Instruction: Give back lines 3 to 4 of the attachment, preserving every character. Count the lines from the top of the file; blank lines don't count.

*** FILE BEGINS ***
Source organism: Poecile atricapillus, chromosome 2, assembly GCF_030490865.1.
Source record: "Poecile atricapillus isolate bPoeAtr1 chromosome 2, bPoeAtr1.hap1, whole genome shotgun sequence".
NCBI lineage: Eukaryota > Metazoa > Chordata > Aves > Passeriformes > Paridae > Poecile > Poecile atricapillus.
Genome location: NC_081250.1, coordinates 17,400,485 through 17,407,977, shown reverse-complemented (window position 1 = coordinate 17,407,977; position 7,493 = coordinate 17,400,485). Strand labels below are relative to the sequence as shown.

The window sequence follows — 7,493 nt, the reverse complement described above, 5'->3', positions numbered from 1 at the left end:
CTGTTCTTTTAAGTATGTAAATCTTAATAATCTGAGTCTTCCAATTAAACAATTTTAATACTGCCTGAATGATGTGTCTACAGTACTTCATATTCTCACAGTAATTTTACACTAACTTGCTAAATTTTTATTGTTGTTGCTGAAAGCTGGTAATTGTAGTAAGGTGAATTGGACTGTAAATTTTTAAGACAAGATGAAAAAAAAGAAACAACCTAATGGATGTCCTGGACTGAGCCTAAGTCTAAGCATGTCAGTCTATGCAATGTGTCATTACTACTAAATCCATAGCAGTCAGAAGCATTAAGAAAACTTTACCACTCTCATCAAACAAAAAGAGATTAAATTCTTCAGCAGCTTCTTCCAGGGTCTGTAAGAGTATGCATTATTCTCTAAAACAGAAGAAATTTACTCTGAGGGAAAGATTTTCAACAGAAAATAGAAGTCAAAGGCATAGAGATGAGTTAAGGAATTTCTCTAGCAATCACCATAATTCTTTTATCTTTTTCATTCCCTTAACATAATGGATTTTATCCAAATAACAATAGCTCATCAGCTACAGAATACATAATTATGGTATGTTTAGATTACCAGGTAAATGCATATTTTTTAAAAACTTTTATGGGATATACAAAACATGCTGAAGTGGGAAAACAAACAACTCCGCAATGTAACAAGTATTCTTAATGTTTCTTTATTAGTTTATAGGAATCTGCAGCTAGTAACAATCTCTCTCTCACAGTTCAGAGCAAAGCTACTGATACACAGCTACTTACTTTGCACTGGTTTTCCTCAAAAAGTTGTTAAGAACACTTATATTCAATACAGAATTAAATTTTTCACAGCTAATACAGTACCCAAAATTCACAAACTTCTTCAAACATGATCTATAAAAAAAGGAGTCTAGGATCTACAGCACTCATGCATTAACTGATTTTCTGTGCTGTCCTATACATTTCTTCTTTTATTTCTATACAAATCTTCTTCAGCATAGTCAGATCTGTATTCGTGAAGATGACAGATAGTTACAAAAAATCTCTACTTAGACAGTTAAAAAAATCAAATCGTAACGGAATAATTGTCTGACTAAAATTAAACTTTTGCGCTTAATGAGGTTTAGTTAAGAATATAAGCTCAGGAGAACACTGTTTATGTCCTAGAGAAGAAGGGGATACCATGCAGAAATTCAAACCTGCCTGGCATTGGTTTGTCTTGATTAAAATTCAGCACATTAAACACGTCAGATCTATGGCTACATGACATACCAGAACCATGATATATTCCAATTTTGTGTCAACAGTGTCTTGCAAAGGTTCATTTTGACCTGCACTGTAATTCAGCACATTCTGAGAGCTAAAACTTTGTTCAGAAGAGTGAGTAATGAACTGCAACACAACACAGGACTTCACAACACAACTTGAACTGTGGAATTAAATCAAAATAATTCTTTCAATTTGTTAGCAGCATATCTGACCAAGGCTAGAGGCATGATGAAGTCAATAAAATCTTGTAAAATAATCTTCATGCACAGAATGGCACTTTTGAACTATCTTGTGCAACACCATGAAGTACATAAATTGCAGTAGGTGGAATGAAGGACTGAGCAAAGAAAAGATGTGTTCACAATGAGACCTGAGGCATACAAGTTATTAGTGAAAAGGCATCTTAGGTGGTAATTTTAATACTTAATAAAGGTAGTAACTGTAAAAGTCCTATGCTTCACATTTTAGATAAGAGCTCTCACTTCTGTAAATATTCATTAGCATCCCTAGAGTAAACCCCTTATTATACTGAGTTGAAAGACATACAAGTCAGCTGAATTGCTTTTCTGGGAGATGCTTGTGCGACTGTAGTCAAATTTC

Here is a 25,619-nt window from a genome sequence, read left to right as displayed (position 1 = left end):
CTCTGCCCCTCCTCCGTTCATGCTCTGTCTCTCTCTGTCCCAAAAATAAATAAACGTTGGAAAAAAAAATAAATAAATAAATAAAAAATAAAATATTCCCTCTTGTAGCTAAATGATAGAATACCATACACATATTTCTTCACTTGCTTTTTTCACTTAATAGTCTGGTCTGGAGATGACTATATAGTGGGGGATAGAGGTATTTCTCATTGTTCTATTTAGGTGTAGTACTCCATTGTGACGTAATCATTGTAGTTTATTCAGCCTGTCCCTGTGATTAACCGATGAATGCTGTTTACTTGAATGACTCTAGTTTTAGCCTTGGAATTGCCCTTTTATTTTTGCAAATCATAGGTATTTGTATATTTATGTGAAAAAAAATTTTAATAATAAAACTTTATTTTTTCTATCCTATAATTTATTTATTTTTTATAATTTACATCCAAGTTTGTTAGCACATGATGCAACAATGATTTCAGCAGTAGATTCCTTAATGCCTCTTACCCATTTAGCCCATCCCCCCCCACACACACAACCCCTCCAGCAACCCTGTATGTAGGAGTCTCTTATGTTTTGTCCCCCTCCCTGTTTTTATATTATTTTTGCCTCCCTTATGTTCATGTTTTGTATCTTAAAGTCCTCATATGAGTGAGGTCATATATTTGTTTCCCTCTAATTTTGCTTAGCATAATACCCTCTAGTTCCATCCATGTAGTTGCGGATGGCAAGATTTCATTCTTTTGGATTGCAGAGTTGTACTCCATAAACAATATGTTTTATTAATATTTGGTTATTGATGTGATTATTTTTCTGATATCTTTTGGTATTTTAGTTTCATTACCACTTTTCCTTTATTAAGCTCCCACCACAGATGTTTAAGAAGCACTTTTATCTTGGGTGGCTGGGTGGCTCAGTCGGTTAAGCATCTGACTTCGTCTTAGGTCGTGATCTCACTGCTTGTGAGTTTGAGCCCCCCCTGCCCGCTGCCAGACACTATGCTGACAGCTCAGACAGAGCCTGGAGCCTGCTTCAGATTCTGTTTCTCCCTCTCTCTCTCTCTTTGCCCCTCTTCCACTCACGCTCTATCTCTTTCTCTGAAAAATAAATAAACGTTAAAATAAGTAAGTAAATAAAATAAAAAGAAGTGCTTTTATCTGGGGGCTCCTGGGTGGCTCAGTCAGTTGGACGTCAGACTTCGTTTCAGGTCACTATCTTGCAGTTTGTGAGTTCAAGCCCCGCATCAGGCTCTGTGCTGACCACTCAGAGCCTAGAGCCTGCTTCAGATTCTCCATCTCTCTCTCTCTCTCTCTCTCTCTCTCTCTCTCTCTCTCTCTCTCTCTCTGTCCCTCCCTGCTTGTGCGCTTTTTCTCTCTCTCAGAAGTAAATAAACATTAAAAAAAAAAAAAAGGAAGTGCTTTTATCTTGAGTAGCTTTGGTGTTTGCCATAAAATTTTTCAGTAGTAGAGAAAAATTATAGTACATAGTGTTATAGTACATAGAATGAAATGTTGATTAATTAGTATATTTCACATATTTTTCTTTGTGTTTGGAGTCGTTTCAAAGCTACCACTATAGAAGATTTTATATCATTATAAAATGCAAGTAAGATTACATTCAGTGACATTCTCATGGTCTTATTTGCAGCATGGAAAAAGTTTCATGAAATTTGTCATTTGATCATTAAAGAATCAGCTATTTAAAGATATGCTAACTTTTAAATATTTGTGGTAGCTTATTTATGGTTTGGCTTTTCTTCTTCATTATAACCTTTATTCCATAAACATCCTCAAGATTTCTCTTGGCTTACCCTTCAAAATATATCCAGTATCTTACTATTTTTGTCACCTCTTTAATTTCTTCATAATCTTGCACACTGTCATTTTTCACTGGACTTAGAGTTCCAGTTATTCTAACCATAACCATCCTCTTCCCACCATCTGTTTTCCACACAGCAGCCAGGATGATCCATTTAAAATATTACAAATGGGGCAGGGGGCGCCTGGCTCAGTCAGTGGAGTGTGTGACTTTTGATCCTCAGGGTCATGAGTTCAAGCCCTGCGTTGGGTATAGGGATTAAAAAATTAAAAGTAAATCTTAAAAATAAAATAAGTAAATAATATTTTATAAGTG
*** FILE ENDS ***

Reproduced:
NCBI lineage: Eukaryota > Metazoa > Chordata > Aves > Passeriformes > Paridae > Poecile > Poecile atricapillus.
Genome location: NC_081250.1, coordinates 17,400,485 through 17,407,977, shown reverse-complemented (window position 1 = coordinate 17,407,977; position 7,493 = coordinate 17,400,485). Strand labels below are relative to the sequence as shown.